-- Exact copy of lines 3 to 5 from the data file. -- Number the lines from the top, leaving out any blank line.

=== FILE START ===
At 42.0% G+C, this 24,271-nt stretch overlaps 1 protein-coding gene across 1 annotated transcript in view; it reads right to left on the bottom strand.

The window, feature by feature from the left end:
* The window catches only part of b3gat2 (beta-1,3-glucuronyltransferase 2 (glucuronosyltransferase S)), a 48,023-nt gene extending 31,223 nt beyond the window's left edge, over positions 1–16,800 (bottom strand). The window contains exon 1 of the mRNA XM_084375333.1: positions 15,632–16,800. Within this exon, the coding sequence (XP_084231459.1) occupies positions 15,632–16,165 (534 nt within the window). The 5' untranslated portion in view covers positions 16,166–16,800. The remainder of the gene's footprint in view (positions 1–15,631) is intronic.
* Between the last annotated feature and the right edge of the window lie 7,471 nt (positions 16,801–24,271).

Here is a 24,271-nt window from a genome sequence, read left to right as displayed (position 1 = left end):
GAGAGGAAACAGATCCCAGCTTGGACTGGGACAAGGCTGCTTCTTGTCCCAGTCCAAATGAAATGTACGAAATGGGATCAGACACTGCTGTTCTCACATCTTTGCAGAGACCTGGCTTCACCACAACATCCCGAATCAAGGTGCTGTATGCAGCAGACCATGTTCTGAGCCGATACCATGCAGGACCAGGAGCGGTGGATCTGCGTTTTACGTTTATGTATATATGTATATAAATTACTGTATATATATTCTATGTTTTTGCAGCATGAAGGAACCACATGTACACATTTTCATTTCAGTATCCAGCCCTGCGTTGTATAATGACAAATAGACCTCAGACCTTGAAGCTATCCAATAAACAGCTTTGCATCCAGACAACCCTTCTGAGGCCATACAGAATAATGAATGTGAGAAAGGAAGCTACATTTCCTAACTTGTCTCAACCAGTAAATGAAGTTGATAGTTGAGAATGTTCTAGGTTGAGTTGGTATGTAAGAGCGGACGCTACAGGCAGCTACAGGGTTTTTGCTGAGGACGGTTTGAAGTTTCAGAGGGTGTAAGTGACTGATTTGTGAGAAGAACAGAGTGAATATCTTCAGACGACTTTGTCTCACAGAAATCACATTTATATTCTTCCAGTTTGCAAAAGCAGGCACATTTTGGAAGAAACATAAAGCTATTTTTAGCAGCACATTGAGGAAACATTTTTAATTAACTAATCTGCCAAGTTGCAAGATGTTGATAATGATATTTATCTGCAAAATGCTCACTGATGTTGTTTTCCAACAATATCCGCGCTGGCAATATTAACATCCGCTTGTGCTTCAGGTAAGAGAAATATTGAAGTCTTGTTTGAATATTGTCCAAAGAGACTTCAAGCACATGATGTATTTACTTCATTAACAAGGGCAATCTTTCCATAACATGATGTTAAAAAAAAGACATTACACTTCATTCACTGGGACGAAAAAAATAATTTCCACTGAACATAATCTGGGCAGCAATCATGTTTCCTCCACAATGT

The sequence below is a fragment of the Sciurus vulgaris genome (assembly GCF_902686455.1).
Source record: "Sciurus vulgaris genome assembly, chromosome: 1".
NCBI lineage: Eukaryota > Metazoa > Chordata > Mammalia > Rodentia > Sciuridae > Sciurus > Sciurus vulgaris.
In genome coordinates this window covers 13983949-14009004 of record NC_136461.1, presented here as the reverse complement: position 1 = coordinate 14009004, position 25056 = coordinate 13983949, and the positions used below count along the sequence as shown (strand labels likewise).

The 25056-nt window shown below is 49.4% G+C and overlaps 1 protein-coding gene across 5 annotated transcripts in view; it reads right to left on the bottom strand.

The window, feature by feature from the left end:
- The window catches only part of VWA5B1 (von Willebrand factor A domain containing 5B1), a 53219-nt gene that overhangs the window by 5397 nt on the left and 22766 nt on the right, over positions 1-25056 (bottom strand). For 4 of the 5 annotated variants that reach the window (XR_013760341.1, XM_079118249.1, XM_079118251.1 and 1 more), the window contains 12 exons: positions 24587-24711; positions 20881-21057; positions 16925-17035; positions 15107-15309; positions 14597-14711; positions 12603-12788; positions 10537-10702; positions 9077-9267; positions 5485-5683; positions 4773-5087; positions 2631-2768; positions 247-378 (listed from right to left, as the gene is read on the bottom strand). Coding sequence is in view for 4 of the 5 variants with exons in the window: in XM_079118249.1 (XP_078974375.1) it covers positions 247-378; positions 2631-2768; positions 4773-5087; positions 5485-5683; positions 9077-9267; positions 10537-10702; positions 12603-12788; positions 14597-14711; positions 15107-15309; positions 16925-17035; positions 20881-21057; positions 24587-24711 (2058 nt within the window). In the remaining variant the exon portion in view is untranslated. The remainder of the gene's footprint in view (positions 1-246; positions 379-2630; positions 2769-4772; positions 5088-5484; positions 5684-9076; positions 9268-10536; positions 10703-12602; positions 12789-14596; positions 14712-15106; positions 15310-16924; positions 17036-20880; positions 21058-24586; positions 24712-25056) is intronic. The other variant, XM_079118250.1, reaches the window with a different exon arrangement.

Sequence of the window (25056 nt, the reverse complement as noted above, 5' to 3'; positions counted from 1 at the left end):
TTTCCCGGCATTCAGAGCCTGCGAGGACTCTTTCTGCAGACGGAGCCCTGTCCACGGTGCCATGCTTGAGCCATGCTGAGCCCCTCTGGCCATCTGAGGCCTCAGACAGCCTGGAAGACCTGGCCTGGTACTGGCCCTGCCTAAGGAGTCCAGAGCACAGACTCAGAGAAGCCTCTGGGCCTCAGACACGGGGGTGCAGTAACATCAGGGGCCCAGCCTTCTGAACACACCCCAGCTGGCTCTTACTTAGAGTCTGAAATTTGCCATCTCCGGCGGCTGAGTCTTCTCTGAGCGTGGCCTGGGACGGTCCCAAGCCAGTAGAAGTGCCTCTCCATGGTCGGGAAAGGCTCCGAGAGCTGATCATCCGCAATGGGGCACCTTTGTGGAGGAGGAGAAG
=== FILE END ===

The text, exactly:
* The window catches only part of b3gat2 (beta-1,3-glucuronyltransferase 2 (glucuronosyltransferase S)), a 48,023-nt gene extending 31,223 nt beyond the window's left edge, over positions 1–16,800 (bottom strand). The window contains exon 1 of the mRNA XM_084375333.1: positions 15,632–16,800. Within this exon, the coding sequence (XP_084231459.1) occupies positions 15,632–16,165 (534 nt within the window). The 5' untranslated portion in view covers positions 16,166–16,800. The remainder of the gene's footprint in view (positions 1–15,631) is intronic.
* Between the last annotated feature and the right edge of the window lie 7,471 nt (positions 16,801–24,271).

Here is a 24,271-nt window from a genome sequence, read left to right as displayed (position 1 = left end):